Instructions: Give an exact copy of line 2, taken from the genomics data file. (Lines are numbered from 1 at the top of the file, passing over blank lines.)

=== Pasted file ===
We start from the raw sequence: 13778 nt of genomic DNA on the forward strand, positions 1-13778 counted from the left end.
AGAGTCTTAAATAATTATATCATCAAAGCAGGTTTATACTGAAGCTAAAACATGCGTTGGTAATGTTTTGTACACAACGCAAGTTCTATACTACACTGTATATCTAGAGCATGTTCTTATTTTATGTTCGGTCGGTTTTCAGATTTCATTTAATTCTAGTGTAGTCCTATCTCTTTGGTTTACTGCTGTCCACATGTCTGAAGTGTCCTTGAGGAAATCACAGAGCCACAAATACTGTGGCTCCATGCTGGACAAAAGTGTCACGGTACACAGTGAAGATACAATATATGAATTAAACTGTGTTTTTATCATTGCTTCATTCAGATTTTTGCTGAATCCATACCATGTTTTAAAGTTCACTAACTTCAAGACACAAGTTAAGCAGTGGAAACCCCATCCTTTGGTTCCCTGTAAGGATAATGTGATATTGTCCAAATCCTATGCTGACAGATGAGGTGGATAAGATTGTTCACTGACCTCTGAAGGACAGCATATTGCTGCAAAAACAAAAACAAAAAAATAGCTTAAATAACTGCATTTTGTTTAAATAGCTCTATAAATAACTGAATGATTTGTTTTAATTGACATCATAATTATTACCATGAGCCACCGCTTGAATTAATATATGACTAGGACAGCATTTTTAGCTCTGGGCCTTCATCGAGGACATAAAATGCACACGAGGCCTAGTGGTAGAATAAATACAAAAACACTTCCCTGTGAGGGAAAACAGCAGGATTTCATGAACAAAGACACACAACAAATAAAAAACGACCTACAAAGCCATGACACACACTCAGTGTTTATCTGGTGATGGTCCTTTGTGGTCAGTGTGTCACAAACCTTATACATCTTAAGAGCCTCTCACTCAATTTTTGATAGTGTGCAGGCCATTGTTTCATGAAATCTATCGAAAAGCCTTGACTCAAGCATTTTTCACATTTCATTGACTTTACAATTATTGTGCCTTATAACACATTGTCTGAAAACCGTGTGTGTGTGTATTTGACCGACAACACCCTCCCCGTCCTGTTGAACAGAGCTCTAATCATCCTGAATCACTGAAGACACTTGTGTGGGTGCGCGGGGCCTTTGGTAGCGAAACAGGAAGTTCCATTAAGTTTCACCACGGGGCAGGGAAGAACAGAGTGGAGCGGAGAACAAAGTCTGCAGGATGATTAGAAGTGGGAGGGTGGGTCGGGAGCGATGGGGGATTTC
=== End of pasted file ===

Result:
AGAGTCTTAAATAATTATATCATCAAAGCAGGTTTATACTGAAGCTAAAACATGCGTTGGTAATGTTTTGTACACAACGCAAGTTCTATACTACACTGTATATCTAGAGCATGTTCTTATTTTATGTTCGGTCGGTTTTCAGATTTCATTTAATTCTAGTGTAGTCCTATCTCTTTGGTTTACTGCTGTCCACATGTCTGAAGTGTCCTTGAGGAAATCACAGAGCCACAAATACTGTGGCTCCATGCTGGACAAAAGTGTCACGGTACACAGTGAAGATACAATATATGAATTAAACTGTGTTTTTATCATTGCTTCATTCAGATTTTTGCTGAATCCATACCATGTTTTAAAGTTCACTAACTTCAAGACACAAGTTAAGCAGTGGAAACCCCATCCTTTGGTTCCCTGTAAGGATAATGTGATATTGTCCAAATCCTATGCTGACAGATGAGGTGGATAAGATTGTTCACTGACCTCTGAAGGACAGCATATTGCTGCAAAAACAAAAACAAAAAAATAGCTTAAATAACTGCATTTTGTTTAAATAGCTCTATAAATAACTGAATGATTTGTTTTAATTGACATCATAATTATTACCATGAGCCACCGCTTGAATTAATATATGACTAGGACAGCATTTTTAGCTCTGGGCCTTCATCGAGGACATAAAATGCACACGAGGCCTAGTGGTAGAATAAATACAAAAACACTTCCCTGTGAGGGAAAACAGCAGGATTTCATGAACAAAGACACACAACAAATAAAAAACGACCTACAAAGCCATGACACACACTCAGTGTTTATCTGGTGATGGTCCTTTGTGGTCAGTGTGTCACAAACCTTATACATCTTAAGAGCCTCTCACTCAATTTTTGATAGTGTGCAGGCCATTGTTTCATGAAATCTATCGAAAAGCCTTGACTCAAGCATTTTTCACATTTCATTGACTTTACAATTATTGTGCCTTATAACACATTGTCTGAAAACCGTGTGTGTGTGTATTTGACCGACAACACCCTCCCCGTCCTGTTGAACAGAGCTCTAATCATCCTGAATCACTGAAGACACTTGTGTGGGTGCGCGGGGCCTTTGGTAGCGAAACAGGAAGTTCCATTAAGTTTCACCACGGGGCAGGGAAGAACAGAGTGGAGCGGAGAACAAAGTCTGCAGGATGATTAGAAGTGGGAGGGTGGGTCGGGAGCGATGGGGGATTTC